I’ve got big plans for 2012, including running the Boston Marathon in April. I have officially started training and have set multiple goals for the race — from being the best prepared I’ve ever been for a marathon to staying injury-free.
This is a fine balance for me, because I have experienced injuries while training for my last two marathons. I know, however, that if I focus on the process — working every day to prepare while listening to my body— I’ll run faster than I ever have before.
There are many benefits of setting goals. Goals direct your focus and attention. They help you remain persistent in the face of adversity. They increase your self-confidence and help you develop problem-solving strategies.
They help you train smarter and harder. The bottom line is that when you set effective goals, they help you perform up to your potential.
Research conducted within sport psychology suggests that the world’s best athletes have clear, simple and targeted daily goals. They know what they want to accomplish each day and each workout. They know how their daily goals connect to their long-term goals, plans and dreams.
The start of the new year is a good time to think about what you want to accomplish in 2012.
Perhaps you have already committed to a New Year’s resolution, which is a good start at setting goals. But resolutions tend to be all or nothing. Black or white. We state them in a way that focuses on what we don’t want to do rather than what we do want to do.
And we don’t usually plan out how we will sustain that resolution for a whole year. Perhaps that’s why only eight percent of people who make a New Year’s resolution actually keep it.
Instead of resolutions, I suggest setting goals. If all of us dedicated the time and effort toward setting and evaluating our goals that successful athletes do, think of what we could accomplish.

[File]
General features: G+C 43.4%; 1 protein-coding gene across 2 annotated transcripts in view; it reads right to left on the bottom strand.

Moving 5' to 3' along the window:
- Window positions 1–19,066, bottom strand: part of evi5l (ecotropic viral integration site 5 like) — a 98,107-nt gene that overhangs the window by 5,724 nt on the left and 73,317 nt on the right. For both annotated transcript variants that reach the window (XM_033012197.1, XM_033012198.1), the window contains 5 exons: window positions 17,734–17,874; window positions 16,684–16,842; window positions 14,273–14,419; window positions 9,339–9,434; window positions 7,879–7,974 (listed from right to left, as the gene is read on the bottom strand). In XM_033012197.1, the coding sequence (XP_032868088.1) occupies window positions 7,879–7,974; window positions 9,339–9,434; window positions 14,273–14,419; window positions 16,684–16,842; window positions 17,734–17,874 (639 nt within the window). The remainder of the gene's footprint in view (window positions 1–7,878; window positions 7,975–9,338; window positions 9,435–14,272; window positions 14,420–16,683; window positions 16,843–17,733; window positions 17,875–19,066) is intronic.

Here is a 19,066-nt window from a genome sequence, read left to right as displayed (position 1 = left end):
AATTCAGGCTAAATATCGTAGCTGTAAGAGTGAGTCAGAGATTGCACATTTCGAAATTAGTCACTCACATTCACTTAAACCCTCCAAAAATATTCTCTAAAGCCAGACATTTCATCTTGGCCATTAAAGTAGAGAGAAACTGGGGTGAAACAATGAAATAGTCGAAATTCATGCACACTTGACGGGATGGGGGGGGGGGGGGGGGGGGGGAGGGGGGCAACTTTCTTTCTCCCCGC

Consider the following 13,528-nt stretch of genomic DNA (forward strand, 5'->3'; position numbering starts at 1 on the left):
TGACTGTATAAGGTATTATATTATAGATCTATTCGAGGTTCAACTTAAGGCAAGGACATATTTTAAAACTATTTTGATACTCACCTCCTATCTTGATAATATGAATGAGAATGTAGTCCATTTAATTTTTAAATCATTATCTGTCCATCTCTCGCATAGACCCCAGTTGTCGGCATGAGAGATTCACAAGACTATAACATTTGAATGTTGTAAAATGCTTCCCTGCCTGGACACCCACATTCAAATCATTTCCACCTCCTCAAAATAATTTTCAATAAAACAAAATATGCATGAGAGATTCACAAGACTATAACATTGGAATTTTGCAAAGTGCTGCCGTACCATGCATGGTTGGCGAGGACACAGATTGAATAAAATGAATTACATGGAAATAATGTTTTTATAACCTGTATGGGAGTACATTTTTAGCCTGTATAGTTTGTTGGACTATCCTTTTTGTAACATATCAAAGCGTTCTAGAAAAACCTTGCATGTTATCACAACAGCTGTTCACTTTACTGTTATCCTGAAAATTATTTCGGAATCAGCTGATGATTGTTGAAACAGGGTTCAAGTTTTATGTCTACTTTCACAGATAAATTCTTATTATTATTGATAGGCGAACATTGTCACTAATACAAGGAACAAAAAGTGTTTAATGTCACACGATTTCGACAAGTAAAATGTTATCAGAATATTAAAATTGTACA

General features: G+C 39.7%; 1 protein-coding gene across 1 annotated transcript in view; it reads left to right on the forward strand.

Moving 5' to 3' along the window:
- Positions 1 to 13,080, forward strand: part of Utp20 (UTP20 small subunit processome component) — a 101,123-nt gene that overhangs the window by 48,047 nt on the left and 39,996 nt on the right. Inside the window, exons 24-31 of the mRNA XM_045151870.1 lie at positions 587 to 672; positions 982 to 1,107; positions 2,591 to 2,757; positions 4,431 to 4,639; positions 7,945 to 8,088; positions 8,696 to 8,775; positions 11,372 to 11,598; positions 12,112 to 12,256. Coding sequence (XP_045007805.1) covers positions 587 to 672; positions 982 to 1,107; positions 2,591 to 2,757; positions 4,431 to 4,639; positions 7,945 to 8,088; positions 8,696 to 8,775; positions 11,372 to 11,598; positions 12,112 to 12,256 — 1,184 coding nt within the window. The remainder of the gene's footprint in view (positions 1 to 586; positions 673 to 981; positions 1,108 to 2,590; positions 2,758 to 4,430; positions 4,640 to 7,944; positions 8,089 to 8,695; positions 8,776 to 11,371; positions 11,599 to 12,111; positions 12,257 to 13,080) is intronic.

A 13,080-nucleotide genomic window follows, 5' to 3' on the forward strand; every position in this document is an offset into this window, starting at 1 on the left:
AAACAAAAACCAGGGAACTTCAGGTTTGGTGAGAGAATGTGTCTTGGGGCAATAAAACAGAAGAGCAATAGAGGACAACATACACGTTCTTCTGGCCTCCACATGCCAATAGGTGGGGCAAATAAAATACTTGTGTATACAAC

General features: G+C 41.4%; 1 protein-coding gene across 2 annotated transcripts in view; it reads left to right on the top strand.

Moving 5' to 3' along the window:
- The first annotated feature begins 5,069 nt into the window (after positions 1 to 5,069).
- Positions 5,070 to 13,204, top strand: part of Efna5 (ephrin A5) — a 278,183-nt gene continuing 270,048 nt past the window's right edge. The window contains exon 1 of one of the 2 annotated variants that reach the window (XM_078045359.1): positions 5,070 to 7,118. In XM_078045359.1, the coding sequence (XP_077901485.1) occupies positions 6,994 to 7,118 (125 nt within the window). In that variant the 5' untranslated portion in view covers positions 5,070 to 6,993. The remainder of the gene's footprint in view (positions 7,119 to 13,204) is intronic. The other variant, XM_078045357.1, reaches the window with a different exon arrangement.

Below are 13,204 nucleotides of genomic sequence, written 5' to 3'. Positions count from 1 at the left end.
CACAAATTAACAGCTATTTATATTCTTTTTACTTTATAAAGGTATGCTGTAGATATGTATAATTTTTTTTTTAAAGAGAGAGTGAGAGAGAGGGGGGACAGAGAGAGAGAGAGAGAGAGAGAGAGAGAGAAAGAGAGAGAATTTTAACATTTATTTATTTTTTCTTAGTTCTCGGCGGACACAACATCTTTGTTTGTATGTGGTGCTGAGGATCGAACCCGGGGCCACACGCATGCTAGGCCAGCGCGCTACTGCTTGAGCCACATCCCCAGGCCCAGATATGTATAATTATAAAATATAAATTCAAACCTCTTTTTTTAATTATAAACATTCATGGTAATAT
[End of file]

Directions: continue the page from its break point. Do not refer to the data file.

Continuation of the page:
How do we do that? Here are some tips to help you be all you can be:
Set specific, slightly difficult goals. If your goals are detailed and measurable, they are more likely to improve your performance than vague or “do-your-best” goals. Also, to keep your motivation high, goals should be set that are just beyond your reach, not far beyond your reach.
Set multiple goals. An ideal number is three; more gives you too much to focus on, but only one can sometimes put too much pressure on you. A runner who only focuses on qualifying for the Boston Marathon, for example, or a basketball player who focuses only on winning the big game may feel too much pressure before and during the competition.
Ink it, don’t just think it. People are more successful if they write down their goals. A study of Harvard alumni suggests that the 3 percent of Harvard alumni who wrote down their goals at graduation made more money combined 30 years later than the 97 percent who did not.
Frame your goals positively instead of negatively. Rather than saying what you don’t want to do, write what you do what to do.
Changing “I will avoid eating sweets this year” to “I will eat one small piece of chocolate once a week” has a dramatic impact on your focus and motivation. It allows you to think about the chocolate you can enjoy, not chocolate you can’t have.
Plan out what you are going to do weekly or daily to accomplish your goals. This is incredibly important and a step that most people miss. We tend to think about our goals, but don’t write a plan that includes short-term daily or weekly goals. Someone who is trying to lose a certain amount of weight this year should break that total into smaller monthly goals.
Include a plan to adjust your goals. Many of us think that when you set a goal you can’t change it. But life sometimes gets in the way. I may get injured training for Boston, and if I do, I will have to readjust my goals.
Ask someone to sign your plan. This person can help hold you accountable for your goals and support you in the process. Think carefully about who you choose. It should be someone who will be honest with you when the going gets tough.
Spend some time reflecting on what you want to accomplish today. Use this opportunity to reflect on what you accomplished last year and look toward the next.
Then set goals instead of making resolutions. This will increase your chance for success and keep you motivated and focused for the year to come.
© Cindra Kamphoff, Ph.D., is an Associate Professor in Sport and Exercise Psychology at Minnesota State University. She also operates The Runner’s Edge, where she consults with athletes to help them transform their performance and their lives. Her column will appear in The Free Press periodically. Contact her at email@example.com.